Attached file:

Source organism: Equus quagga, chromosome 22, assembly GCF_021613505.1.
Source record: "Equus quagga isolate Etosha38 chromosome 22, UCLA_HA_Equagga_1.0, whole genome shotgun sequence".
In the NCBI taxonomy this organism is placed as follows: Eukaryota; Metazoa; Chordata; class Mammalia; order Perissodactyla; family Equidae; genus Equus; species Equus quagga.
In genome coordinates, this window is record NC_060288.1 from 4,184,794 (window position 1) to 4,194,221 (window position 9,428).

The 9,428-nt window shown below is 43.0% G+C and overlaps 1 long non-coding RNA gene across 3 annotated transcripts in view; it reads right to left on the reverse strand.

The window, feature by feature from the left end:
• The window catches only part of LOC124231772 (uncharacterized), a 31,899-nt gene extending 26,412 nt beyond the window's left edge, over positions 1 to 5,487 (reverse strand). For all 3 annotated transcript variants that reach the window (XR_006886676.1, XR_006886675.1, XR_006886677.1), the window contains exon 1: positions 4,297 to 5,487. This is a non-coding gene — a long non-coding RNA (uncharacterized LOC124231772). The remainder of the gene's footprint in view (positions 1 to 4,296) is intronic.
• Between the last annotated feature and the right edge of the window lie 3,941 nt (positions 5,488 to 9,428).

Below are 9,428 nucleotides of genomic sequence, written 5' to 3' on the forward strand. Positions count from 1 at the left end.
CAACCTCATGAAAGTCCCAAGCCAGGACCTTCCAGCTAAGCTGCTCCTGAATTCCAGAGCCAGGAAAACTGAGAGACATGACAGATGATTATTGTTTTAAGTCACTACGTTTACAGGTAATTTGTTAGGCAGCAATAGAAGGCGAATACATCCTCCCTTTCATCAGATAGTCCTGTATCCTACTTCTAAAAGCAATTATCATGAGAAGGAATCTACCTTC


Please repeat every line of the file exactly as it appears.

Source organism: Equus quagga, chromosome 22, assembly GCF_021613505.1.
Source record: "Equus quagga isolate Etosha38 chromosome 22, UCLA_HA_Equagga_1.0, whole genome shotgun sequence".
In the NCBI taxonomy this organism is placed as follows: Eukaryota; Metazoa; Chordata; class Mammalia; order Perissodactyla; family Equidae; genus Equus; species Equus quagga.
In genome coordinates, this window is record NC_060288.1 from 4,184,794 (window position 1) to 4,194,221 (window position 9,428).

The 9,428-nt window shown below is 43.0% G+C and overlaps 1 long non-coding RNA gene across 3 annotated transcripts in view; it reads right to left on the reverse strand.

The window, feature by feature from the left end:
• The window catches only part of LOC124231772 (uncharacterized), a 31,899-nt gene extending 26,412 nt beyond the window's left edge, over positions 1 to 5,487 (reverse strand). For all 3 annotated transcript variants that reach the window (XR_006886676.1, XR_006886675.1, XR_006886677.1), the window contains exon 1: positions 4,297 to 5,487. This is a non-coding gene — a long non-coding RNA (uncharacterized LOC124231772). The remainder of the gene's footprint in view (positions 1 to 4,296) is intronic.
• Between the last annotated feature and the right edge of the window lie 3,941 nt (positions 5,488 to 9,428).

Below are 9,428 nucleotides of genomic sequence, written 5' to 3' on the forward strand. Positions count from 1 at the left end.
CAACCTCATGAAAGTCCCAAGCCAGGACCTTCCAGCTAAGCTGCTCCTGAATTCCAGAGCCAGGAAAACTGAGAGACATGACAGATGATTATTGTTTTAAGTCACTACGTTTACAGGTAATTTGTTAGGCAGCAATAGAAGGCGAATACATCCTCCCTTTCATCAGATAGTCCTGTATCCTACTTCTAAAAGCAATTATCATGAGAAGGAATCTACCTTC